INDIA’S ACT EAST POLICY – INDIAN NAVY AS A STRATEGIC INSTRUMENT FOR ITS IMPLEMENTATION
INTRODUCTION AND METHODOLOGY
“Improving connectivity in northeastern states is the key to the success of the ‘Act East’ policy that seeks to strengthen India’s ties with countries in the Asia-Pacific region”
Gen V K Singh (Retd.)
Union Minister of State for External Affairs
1. India is not a stranger to Southeast Asian states and to the regions beyond it, due to its deep historical, cultural and maritime bonds with them. After independence, India looked forward to carve a role for itself in the Asian continent. Nehru, as the architect of independent India’s foreign policy, in general and its Asia policy in particular was aimed at building Asian solidarity. He took in to account the aspiration of a newly independent and resurgent Asia. Consequently, while speaking in the Asian Relations Conference in New Delhi, in March 1947, he observed that, ‘We are of Asia and the people of Asia are nearer and closer to us than others. India is so situated that she is the pivot of Western, Southern and Southeast Asia. In the past, her cultural flowed to all these countries and they came to her in many ways. These contacts are being renewed and the future is bounds to sea a close union between India and Southeast Asia.
2. Nehru’s vision seems to have been based on three-fold assumptions, firstly the assertion of India’s geo-strategic centrality to Asia. Second, its deep historical and cultural ties with Southeast Asia and last, non-aligned policy had a considerable appeal in Southeast Asia because newly independent countries of Asia would like to keep away from great power rivalries and conflict. Nehru considered Asian harmony as a precondition in order for it to lend its legitimate weight to world politics. To that end, Nehru underlined the role of regionalism and multilateralism to enhance cooperation and mutual undertaking among these states .
3. The importance of the IOR was realised by the Indian leadership during the initial days of free governance. In the years after independence, this region was overlooked by India because of troublesome relationship with Pakistan and inclination of the government to resolve the Kashmir issue with world support. The need to have a cohesive network of cooperative nations in the region is essential to ensure a peaceful management of the trade and the mulita-lateral trade links thereof. As one of the fastest growing economies in the region, economic security including energy security and security of energy is a pre-requisite for India. (GDP in India was worth 2597.49 billion US Dollars in 2017, represents 4.19 percent of the world economy) .
4. The Look East Policy of India, framed by the Narasimha Rao government in the early nineties, is a substantial manifestation of India’s focused foreign policy orientation towards South East Asia. As one of the most resourceful and flourishing region worldwide, the South East Asia presents itself as a virtually untapped economic market. India’s maritime neighbours are not only those sharing common boundaries of our maritime zones – but also nations with whom we share the common maritime space of the high seas. Accordingly, India has a vast maritime neighbourhood, which extends across the IOR. Maritime relations with the nations in our wider neighbourhood and beyond are an important facet of our broader politico-economic relations, in which the Indian Navy also plays an important role. This was reflected in the “Look East” policy, wherein the Indian Navy was a key instrument in India’s diplomatic outreach to countries in East and South-East Asia, particularly ASEAN members. The “Look East” policy has now been transformed into the “Act East” policy, to expand India’s engagement and relations to its East, across the Indo-Pacific, with emphasis on economic and security cooperation. India has also launched Project Mausam in 2014, to renew the cultural links and contact among countries in the IOR. It has further projected the vision of SAGAR – ‘Security And Growth for All in the Region’, in 2015, as part of India’s endeavours to strengthen economic relations and development in the IOR, in a mutually supportive and cooperative manner .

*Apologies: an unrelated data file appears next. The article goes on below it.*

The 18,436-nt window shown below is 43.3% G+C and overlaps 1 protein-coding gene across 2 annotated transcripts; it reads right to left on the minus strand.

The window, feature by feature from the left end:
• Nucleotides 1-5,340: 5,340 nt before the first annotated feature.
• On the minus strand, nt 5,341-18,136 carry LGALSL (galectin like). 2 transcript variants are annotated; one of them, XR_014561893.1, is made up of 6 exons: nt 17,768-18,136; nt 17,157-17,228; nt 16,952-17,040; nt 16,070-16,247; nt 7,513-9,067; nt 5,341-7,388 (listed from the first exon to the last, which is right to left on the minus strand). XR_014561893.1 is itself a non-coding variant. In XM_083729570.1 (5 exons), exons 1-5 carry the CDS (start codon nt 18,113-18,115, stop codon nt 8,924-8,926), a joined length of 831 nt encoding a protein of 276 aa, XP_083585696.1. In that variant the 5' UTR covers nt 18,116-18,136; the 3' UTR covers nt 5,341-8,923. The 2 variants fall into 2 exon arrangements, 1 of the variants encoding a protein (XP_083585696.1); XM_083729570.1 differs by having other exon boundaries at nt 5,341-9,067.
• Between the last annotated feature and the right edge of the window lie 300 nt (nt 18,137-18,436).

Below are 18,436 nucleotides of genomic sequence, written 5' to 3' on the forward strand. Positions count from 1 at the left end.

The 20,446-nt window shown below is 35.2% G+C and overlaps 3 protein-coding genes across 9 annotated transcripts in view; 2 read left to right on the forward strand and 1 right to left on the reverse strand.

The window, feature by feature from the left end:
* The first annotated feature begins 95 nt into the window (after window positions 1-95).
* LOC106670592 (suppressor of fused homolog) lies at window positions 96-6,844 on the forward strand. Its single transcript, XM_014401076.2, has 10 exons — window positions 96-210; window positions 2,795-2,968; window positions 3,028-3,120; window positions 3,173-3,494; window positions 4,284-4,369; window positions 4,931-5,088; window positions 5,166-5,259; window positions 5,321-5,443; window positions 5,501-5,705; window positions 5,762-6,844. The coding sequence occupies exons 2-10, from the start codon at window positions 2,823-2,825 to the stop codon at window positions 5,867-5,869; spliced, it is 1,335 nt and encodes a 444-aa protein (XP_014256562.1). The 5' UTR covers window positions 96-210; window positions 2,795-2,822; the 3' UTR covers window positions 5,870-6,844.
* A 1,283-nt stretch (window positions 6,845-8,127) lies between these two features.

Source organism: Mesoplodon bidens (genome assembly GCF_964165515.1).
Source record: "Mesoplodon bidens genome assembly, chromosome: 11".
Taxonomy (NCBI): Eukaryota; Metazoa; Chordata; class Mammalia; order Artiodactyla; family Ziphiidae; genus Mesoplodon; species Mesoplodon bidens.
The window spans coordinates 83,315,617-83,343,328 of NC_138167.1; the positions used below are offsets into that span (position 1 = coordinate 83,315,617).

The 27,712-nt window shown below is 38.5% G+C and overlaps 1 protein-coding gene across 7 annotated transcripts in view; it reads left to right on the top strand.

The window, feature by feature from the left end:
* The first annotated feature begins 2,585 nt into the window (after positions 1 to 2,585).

5. While the earlier `Look East` policy, in its re-incarnated form as ‘Act East’ (ACEP), is under execution, entails a special economic drive towards CLMV (Cambodia, Myanmar, Laos and Vietnam) countries. “The ‘Act East’ (ACEP) policy of the Government of India endeavours to cultivate extensive economic and strategic relations in South-East Asia. In order to catalyse investments from the Indian private sector in this region, a Project Development Company will, through separate Special Purpose Vehicles, set up manufacturing hubs in these countries.”
6. India’s neighbourhood with the member-countries of the South Asian Association for Regional Cooperation (SAARC) namely Afghanistan, Bangladesh, Bhutan, Nepal, Maldives, Pakistan and Sri Lanka, is comparatively an intricate geographical entity. The constituent countries-individually as well as collectively-represent a world of historical links, shared legacies, commonalities as well as diversities which are so elaborately reflected in their ethnic, linguistic, religious and political fabric. China and Myanmar, the other two neighbours, are no less complex. India’s position is unique in many senses. As a matter of an interesting geographic factor, India shares borders with all other South Asian nations whereas no other South Asian nation (except Afghanistan and Pakistan) shares borders with any other South Asian nation. Notwithstanding some limitations, democracy and rule of law as
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